I worked in a retirement area. Customers would come in, and talk about how now they’re on a medication. Next thing you know, they’re on four. Personally, I think the first med causes symptoms/problems that brought on the the rest. I also think these people are retired. They probably will only live another 20 years or so. Why make it physically and financially difficult? Of course, some love to list their meds for the attention. But, I will not be one of them. =) I’m planning to channel Maxine.. LOL

          Teresa wrote on January 2nd, 2012
        • Please do not take this as me being combative or negative. There is a very real issue with doctors and people being paranoid. I completely understand the paranoia as I’ve had to deal with this myself with taking bad meds and not fixing the real problem. The doctors are in cahoots with the pharmacutical industry and the doctors have a little book with all the drugs listed and symptoms they supposedly fix. Doctors get a kickback when they prescribe either certain or all medicines, so their motiviation is mostly financial. The doctors don’t really know what they are doing all the time. Not all doctors are like this, but I would bet that most are. If what the doctor says makes sense, then I check it out, but I never blindly follow doctor’s advise after doing so before. I did this once, and next thing I know I’m hooked up blood pressure meds (purely my fault since I didn’t realize I had a serious condition and didn’t research it)

          Jeremiah Pell wrote on March 21st, 2012
  6. This post really hit home for me and I can absolutely relate to the title. I can not stand it when fat people tell me I need to workout out more and eat better.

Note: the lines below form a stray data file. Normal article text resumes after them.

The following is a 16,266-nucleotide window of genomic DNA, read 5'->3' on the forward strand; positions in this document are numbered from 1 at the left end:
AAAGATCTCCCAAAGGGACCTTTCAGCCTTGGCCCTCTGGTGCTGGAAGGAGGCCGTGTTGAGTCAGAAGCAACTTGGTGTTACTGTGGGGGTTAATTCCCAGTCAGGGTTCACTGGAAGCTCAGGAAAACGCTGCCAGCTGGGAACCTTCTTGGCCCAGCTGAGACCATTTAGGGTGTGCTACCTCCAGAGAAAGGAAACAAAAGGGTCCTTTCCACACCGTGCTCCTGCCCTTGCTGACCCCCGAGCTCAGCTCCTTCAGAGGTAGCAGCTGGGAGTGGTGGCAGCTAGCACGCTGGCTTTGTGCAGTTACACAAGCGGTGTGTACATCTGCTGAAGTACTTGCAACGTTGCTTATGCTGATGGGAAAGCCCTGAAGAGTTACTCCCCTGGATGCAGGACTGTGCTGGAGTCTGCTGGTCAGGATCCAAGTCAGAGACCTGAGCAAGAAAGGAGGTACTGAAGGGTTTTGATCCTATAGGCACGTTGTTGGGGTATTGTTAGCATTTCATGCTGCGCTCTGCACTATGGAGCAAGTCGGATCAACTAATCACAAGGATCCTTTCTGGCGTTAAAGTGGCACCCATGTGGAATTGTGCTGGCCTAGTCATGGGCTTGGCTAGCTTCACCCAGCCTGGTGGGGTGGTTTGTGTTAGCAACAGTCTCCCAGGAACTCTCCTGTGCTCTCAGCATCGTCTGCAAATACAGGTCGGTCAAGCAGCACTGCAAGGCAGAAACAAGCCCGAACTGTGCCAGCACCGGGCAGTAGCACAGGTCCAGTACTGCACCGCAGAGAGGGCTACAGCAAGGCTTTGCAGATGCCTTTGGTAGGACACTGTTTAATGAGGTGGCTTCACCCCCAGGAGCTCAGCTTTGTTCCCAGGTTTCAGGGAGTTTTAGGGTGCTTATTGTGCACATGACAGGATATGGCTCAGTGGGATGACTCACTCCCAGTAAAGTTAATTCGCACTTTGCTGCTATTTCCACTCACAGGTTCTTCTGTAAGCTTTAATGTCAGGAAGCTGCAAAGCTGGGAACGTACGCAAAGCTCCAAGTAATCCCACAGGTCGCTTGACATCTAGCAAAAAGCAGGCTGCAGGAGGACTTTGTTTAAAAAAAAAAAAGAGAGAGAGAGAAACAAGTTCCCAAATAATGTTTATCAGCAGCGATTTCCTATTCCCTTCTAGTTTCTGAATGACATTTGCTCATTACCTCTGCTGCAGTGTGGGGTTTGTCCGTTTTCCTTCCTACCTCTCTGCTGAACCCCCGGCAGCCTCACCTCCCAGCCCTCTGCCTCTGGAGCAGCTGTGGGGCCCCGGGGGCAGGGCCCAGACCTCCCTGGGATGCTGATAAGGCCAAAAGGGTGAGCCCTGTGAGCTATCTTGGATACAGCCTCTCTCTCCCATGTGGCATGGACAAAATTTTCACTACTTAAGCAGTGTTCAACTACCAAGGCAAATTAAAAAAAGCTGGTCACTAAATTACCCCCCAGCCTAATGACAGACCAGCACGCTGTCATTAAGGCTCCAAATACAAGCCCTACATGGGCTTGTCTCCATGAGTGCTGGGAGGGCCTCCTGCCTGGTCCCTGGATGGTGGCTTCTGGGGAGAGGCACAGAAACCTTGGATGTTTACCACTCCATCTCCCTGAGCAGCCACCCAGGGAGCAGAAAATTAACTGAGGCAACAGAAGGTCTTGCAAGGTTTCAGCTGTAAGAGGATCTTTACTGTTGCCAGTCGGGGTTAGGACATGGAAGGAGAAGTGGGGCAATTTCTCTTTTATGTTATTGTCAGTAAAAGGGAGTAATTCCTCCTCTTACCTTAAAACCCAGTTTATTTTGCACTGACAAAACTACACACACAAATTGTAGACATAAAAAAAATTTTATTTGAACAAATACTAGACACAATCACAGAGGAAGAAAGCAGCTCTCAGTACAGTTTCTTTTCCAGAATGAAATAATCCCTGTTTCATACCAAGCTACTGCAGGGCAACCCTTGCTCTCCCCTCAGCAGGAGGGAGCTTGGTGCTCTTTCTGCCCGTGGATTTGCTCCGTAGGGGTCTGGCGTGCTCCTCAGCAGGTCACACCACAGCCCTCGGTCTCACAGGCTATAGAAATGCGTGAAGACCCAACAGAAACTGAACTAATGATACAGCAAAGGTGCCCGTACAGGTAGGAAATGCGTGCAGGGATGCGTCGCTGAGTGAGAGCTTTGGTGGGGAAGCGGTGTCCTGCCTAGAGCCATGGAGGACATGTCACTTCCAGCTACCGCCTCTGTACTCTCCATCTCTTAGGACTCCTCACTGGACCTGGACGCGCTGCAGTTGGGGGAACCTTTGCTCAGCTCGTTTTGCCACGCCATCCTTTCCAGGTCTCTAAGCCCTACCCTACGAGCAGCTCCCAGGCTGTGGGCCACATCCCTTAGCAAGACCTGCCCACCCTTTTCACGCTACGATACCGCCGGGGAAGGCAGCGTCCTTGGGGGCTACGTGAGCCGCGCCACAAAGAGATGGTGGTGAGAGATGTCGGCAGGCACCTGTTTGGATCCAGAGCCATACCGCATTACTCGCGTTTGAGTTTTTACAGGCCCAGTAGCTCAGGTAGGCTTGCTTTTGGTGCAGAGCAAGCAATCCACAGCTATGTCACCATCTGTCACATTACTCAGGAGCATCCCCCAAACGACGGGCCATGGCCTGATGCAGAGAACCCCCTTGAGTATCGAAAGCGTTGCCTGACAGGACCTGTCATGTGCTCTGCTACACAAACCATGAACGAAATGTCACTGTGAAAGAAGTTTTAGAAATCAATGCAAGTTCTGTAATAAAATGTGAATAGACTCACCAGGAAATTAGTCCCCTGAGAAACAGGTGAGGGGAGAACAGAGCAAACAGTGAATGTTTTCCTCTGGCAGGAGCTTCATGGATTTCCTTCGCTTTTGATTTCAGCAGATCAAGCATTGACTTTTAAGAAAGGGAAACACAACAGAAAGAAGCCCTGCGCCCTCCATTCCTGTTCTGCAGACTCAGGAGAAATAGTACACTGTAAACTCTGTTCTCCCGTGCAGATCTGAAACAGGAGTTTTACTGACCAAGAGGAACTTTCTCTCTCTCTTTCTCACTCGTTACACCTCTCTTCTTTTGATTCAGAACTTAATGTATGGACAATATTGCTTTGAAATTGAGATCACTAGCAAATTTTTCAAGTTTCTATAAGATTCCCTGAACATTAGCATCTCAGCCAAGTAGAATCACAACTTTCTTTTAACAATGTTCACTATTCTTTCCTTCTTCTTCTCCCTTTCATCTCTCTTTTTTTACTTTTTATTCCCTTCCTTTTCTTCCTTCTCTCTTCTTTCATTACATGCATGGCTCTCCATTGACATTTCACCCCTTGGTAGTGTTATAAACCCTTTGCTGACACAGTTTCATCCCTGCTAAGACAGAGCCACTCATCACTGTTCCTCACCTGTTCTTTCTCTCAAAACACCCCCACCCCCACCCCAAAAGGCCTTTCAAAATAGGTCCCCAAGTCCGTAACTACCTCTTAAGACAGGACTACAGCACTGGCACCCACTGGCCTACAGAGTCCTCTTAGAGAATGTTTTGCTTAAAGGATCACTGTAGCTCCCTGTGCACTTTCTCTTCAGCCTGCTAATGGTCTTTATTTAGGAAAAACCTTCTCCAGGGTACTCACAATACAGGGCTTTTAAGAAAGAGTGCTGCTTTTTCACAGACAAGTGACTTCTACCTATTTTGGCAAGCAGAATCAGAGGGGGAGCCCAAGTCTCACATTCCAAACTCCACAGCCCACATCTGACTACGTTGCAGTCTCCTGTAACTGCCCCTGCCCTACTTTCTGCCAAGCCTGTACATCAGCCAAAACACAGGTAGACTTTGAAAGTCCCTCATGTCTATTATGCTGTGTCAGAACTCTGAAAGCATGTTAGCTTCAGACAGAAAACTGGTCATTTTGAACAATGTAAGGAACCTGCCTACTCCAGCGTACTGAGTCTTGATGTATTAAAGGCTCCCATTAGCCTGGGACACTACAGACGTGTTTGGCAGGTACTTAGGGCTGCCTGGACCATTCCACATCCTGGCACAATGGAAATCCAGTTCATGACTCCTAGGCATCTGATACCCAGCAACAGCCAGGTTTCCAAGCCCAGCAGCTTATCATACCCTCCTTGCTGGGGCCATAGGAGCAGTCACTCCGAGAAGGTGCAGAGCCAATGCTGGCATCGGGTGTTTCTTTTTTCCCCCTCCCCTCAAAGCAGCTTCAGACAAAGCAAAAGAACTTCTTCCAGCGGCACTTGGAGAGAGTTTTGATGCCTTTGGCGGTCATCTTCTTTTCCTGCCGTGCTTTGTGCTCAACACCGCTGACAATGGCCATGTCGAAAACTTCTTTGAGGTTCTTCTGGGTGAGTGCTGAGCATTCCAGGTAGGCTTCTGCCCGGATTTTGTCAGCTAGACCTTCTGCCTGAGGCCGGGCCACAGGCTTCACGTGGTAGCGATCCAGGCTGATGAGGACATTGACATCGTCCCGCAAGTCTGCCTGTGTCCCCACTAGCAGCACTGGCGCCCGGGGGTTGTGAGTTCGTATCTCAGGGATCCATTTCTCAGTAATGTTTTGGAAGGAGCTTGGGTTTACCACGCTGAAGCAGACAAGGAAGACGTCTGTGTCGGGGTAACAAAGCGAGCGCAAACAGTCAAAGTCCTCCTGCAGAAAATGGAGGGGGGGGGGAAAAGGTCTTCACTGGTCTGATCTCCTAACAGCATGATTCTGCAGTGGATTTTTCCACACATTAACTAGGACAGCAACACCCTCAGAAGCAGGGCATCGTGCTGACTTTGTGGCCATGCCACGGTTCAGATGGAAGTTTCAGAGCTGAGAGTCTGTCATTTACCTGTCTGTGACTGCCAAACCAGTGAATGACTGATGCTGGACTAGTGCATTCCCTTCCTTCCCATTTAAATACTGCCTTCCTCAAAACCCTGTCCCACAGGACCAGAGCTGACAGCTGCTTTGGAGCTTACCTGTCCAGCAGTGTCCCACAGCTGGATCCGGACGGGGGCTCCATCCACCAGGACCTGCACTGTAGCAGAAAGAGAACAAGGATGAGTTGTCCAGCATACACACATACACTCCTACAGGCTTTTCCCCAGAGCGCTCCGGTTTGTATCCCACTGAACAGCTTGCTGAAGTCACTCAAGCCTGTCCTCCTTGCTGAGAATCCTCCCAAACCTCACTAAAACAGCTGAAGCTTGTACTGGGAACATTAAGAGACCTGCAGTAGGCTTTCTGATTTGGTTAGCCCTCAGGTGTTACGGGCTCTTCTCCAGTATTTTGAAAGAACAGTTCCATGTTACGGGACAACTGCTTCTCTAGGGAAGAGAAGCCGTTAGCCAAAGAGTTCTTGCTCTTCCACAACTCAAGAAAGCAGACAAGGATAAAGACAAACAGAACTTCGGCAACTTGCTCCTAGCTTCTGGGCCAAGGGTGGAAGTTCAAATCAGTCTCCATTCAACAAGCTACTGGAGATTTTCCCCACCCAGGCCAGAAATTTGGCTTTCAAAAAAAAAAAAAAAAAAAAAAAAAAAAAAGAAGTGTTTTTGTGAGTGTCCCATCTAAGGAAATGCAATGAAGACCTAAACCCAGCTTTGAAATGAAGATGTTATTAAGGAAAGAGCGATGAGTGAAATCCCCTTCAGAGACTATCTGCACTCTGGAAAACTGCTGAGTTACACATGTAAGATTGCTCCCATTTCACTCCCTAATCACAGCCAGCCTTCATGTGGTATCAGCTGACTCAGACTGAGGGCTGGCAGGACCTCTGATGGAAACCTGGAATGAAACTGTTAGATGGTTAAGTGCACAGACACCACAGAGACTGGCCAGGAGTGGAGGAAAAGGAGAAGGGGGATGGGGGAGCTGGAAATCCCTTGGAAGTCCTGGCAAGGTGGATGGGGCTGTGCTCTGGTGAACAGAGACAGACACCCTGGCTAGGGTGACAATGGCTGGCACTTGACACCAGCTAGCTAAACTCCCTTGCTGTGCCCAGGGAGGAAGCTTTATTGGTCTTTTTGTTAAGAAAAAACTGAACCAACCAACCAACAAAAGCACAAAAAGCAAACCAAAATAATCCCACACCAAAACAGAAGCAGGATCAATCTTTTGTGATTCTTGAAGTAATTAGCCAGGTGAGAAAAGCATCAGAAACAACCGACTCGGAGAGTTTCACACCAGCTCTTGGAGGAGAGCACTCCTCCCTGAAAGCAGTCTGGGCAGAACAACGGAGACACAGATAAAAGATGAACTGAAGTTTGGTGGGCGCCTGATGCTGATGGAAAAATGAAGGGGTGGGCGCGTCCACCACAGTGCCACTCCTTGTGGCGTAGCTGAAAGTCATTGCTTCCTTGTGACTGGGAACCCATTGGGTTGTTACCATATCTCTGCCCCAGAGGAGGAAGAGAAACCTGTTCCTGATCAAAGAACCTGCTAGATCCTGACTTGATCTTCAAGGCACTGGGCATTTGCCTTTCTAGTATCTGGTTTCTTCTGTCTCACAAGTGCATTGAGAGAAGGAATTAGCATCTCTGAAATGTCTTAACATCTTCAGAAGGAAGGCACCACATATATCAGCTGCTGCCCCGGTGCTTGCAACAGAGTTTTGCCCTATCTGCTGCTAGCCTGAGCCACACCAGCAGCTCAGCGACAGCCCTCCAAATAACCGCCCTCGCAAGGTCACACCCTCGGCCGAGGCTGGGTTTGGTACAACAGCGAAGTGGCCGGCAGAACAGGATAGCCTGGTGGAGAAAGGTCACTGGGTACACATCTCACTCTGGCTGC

I am 6′ tall, 195 pounds and 7.1% bodyfat (according to a hydrostactic bodyfat test). I have been told several times that I have high blood pressure, with a typical reading of 140/60 with a heart rate of 46, and was even prescribed hydrochlorothiazide (which I never took a single pill of). A good friend of mine is a nurse and told me a probably have white coat syndrom.

    I mentioned that to the doctor the next time I had a high blood pressure reading and he claimed that if I truly had white coat syndrom, then my heart rate would be much higher as well. He also added the fact that my BMI was over 26 which made me over weight. “The combination of an over weight BMI and a high blood pressure reading are very solid and reliable indicators that you are in fact hypertensive,” he added.

    It always seemed very absurd to me that a highly educated professional would rely on something as arbitrary as a simple BMI number and one blood pressure reading (which I now know can be error prone) to make a decision to prescribe drugs. I have refused to believe that I have high blood pressure and now I am glad to finally have some actual evidence (Dr. Kaplan’s article) to stand behind.

    Thank you for the post Mark!!!
    Erich

    Erich wrote on June 3rd, 2009
    • See ya at your funeral!

      Ray Butlers wrote on January 10th, 2010
  7. Just a few random thoughts.

    1. As you have noted, stress can cause elevated blood pressure, and you might not even feel stressed, but you can’t trick your body. When I had a minor knee operation I felt completely at ease at the hospital getting ready to go, but my blood pressure was unusually high nonetheless.

    2. This brings to mind the phrase “white coat syndrome” to describe a transient elevated blood pressure brought on by the stress of being in the presence of a physician.

    3. If you ever get an unusually high reading make sure to check it in both arms, and ensure that the blood pressure cuff is the correct size. If the cuff is too big OR too small you can get erroneous readings.